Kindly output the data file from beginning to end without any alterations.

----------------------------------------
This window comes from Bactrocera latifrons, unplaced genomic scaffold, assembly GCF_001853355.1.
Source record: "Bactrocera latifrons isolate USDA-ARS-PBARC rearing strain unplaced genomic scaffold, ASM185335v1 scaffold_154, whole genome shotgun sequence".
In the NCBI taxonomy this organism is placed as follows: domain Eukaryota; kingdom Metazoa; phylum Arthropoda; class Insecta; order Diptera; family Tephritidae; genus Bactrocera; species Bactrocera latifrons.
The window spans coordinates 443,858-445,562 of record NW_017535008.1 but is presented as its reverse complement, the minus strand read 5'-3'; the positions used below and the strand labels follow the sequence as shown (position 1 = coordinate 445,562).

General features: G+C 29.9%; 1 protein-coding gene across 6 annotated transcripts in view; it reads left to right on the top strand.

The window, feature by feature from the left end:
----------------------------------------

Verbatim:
This window comes from Bactrocera latifrons, unplaced genomic scaffold, assembly GCF_001853355.1.
Source record: "Bactrocera latifrons isolate USDA-ARS-PBARC rearing strain unplaced genomic scaffold, ASM185335v1 scaffold_154, whole genome shotgun sequence".
In the NCBI taxonomy this organism is placed as follows: domain Eukaryota; kingdom Metazoa; phylum Arthropoda; class Insecta; order Diptera; family Tephritidae; genus Bactrocera; species Bactrocera latifrons.
The window spans coordinates 443,858-445,562 of record NW_017535008.1 but is presented as its reverse complement, the minus strand read 5'-3'; the positions used below and the strand labels follow the sequence as shown (position 1 = coordinate 445,562).

General features: G+C 29.9%; 1 protein-coding gene across 6 annotated transcripts in view; it reads left to right on the top strand.

The window, feature by feature from the left end: